First, we derive a finite difference scheme for temporal discretization of this equation. Let , , where is the time stepsize. In order to discretize the time-fractional derivative by using a finite difference approximation [18, 34], we introduce the following lemmas.

Lemma 5 (see [18]). Suppose . Then where and

It is direct to check that

Let and define the temporal grid functions By the Taylor expansion, it follows that where , are constants. Based on Lemma 5, one has Hence, where are constants. Let . In view of (27), one has Then substituting (31) into (28) and observing , one obtains where

It follows from (32) that one can construct easily the following semidiscrete finite difference scheme for (19): which is equivalent to where According to (33), this scheme is of -order accuracy. A rigorous analysis of the convergence rate will be provided later. The above scheme can be rewritten into Specially, for the case , the scheme simply reads So (37) and (38) together with the initial condition and the boundary conditions form a complete semidiscrete problem.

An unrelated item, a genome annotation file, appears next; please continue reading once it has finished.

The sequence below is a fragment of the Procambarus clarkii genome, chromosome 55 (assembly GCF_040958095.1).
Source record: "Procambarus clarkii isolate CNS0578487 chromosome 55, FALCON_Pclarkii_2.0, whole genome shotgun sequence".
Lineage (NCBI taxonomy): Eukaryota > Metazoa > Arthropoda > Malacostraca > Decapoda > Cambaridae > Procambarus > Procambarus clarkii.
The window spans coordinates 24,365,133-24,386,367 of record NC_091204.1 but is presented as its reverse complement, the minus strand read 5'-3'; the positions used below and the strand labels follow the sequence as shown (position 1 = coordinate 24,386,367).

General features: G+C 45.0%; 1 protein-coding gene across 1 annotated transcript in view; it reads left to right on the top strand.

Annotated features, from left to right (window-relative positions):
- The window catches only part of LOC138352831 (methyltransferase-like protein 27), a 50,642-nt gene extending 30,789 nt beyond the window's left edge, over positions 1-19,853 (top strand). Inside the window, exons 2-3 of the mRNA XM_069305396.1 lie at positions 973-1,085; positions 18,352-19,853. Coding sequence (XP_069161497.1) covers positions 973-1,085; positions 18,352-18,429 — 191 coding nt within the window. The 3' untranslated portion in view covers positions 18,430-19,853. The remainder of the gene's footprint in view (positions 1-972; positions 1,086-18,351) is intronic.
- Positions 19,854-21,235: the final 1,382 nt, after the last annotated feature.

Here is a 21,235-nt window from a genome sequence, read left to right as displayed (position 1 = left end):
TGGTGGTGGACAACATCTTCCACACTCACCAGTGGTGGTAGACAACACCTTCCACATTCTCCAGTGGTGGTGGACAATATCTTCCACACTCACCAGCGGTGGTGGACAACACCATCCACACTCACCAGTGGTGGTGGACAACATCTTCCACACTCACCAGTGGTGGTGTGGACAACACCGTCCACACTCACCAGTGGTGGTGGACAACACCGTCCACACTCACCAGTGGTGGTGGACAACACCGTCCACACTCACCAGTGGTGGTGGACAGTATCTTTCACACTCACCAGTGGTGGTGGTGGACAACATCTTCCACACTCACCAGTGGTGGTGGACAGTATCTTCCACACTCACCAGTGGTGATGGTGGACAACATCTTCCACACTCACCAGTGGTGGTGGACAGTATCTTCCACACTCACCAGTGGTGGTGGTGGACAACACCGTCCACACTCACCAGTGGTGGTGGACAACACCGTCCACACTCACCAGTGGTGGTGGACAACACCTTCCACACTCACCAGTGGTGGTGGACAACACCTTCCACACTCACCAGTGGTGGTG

3.2. Space Discretization by the Sinc-Collocation Method

Next we consider space discretization to (37) by the sinc-collocation method. We select the collocation points by (10). The space discretization proceeds by approximating the solution based on the composite translated sinc functions (9) The unknown parameters will be determined by the collocation method. It is noted that the approximation in (41) satisfies the boundary conditions in (40) since , are zero when tends to and .